A Surprising Bit of Pre-Summer Movie Fun

Director: Dean Israelite

Starring: Dacre Montgomery, Naomi Scott, R.J Cyler, Ludi Li, Becky G., Elizabeth Banks, Bill Hader and Bryan Cranston

Rated: PG

Studio: Lionsgate Entertainment

Running Time: 2 Hrs, 4 Mins

I have a confession to make that may cost me some of my nerd credentials: I was never a fan of the Mighty Morphin Power Rangers TV show. I had nothing against it (or the toys), but it just never entered my orbit. That it was wildly popular (despite a Wisconsin serving of cheese) and it outraged parental groups with its “levels of unacceptable violence” pretty much summed up my knowledge about everything Power Ranger (imagine those same outraged parental watchdogs watching an episode of Game of Thrones today? Ouch). So when I heard there was a movie adaptation of the now 24 year-old property on the way, well it wasn’t too difficult to manage my expectations. The jaded movie cynic in me was expecting very little.

But a funny thing happened while I was sitting in my seat. My usually dominant cynic and my inner geek met somewhere in the psychological middle and struck a truce. While there was nothing really outstanding about Power Rangers, it turned out to be a harmless little diversion I couldn’t help but find amusing in spite of myself.

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65 million years ago, a group of space faring heroes defeated a threat the entire Universe. The price the defenders (known as Power Rangers) paid for their victory was their lives. The Rangers spaceship, their secrets and their power coins (the source of their powers) remained buried beneath the sleepy fishing town of Angel Cove until five teenagers, outsiders and social exiles all, discover them. Now imbued with incredible powers of their own they are now bestowed with the responsibility of defending the Earth.

Because as the five erstwhile new heroes begin their path toward becoming the new Power Rangers, Rita Repulsa, a former Ranger turned world conqueror who betrayed her team mates, returns and wastes no time resuming her quest for power. The young Rangers are soon forced into battle with life on Earth hanging in the balance. But in order to stand against Rita and tap their true power, the former misfits have to overcome the doubts that plague them and truly unite as a team.

If you’re looking for a good story, I’ll stop you right there because you aren’t going to find one here. There isn’t enough paper to list all the questions the plot doesn’t even acknowledge, let alone ask. What has the civilization that created the Power Rangers been up to for the last 65 million years? How is it that Rita’s body, lost since the time of the dinosaurs, turns up at the exact same time some teenagers discover a 65 million year old spaceship? How did one of those very teenagers (minor spoiler alert) know something weird was hanging around at a local mine? Perhaps more importantly, how did the engineers who run that mine overlook an entire spaceship to begin with? And why on Earth would super intelligent power coins choose a bunch of kids from detention to be the guardians of life on the entire planet (does this mean they have to become vegans now?)?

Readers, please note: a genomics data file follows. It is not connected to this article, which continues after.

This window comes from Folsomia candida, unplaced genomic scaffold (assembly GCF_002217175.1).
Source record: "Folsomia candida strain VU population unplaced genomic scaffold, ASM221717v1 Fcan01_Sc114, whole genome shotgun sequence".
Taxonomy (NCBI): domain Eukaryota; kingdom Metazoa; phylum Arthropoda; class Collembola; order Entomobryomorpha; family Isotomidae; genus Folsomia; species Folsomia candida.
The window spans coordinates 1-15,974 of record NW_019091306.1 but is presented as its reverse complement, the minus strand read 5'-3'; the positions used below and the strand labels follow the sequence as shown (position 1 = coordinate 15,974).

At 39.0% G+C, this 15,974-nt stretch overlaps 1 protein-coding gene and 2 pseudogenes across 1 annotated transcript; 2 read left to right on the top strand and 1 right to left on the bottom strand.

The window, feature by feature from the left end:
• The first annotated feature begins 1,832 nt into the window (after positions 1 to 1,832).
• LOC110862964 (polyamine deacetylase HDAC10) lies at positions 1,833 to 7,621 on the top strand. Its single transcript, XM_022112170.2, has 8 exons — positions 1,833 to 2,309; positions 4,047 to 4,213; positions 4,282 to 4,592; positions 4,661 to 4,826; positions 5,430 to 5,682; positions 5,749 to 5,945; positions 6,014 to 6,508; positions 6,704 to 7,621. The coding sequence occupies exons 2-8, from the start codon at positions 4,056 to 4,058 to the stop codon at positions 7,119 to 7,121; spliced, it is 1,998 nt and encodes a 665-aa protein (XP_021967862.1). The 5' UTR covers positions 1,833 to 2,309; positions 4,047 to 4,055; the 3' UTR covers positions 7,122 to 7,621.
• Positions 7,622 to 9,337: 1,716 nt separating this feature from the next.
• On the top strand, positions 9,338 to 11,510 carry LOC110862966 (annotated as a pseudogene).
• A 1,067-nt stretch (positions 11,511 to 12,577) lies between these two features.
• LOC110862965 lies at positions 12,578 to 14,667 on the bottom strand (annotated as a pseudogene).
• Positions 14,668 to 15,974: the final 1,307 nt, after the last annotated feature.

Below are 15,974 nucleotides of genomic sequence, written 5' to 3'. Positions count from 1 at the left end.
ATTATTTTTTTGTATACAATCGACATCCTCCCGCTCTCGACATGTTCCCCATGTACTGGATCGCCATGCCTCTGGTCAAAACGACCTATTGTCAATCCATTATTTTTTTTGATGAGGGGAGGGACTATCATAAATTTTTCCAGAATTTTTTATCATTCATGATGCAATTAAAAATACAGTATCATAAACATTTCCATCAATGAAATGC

All questions best left unasked because Power Rangers isn’t the kind of movie that has any kind of self-awareness. The script could easily pass for a Saturday morning cartoon, the action is decent but nothing we haven’t seen a thousand times before in the Age of Super Hero movies. Ditto for the special effects. In fact, it offers nothing new, fresh or different. So what’s the appeal?

Power Rangers deserves credit for creating a genuine sense of camaraderie among the five main characters and director Dean Israelite deserves a shout out for successfully immersing the audience into that relationship. The teens evolve from a collection of strangers to a reluctant team to a family completely committed to one another. There are some genuine moments of tender pathos skillfully inserted amidst all the noise and spectacle. Power Rangers succeeds for some of the same reasons that Stranger Things did.

Most importantly, you could tell that everyone, from the five young actors (who deserve healthy golf clap themselves) to the screen veterans to Israelite himself had fun creating the film. Bryan Cranston adds some important gravitas with just his voice (he did some voice work for the very first Power Rangers show all the way back in 1993), Elizabeth Banks has some deliciously villainous moments as Rita and you could tell Bill Hader (who voiced the Rangers robot supervisor Alpha) was probably a big fan of the original show himself.

As a result Power Rangers was an amusing little pre-summer adventure. It should satisfy long time fans and give them a nice little shot of childhood nostalgia. As for everyone else, if you can check your cynicism and expectations at the door you should be fine.

But while this movie gets a passing grade, it simply isn’t strong enough to justify the ambitious plans that Lionsgate and Saban have for the franchise. They don’t merely want to make a sequel and some new toys; rather they envision a sprawling new movie universe (Dan Israelite has said his saga will need six movies to complete). The simple truth is that Power Rangers doesn’t provide a strong enough springboard to launch that kind of ambitious vision. Make no mistake, Power Rangers was a good time, but it was no Iron Man. If Lionsgate and Saban are determined to follow their grand Power Ranger plans, they’ll really need to up their game for the sequel. Otherwise they could have another Divergent debacle on their hands.

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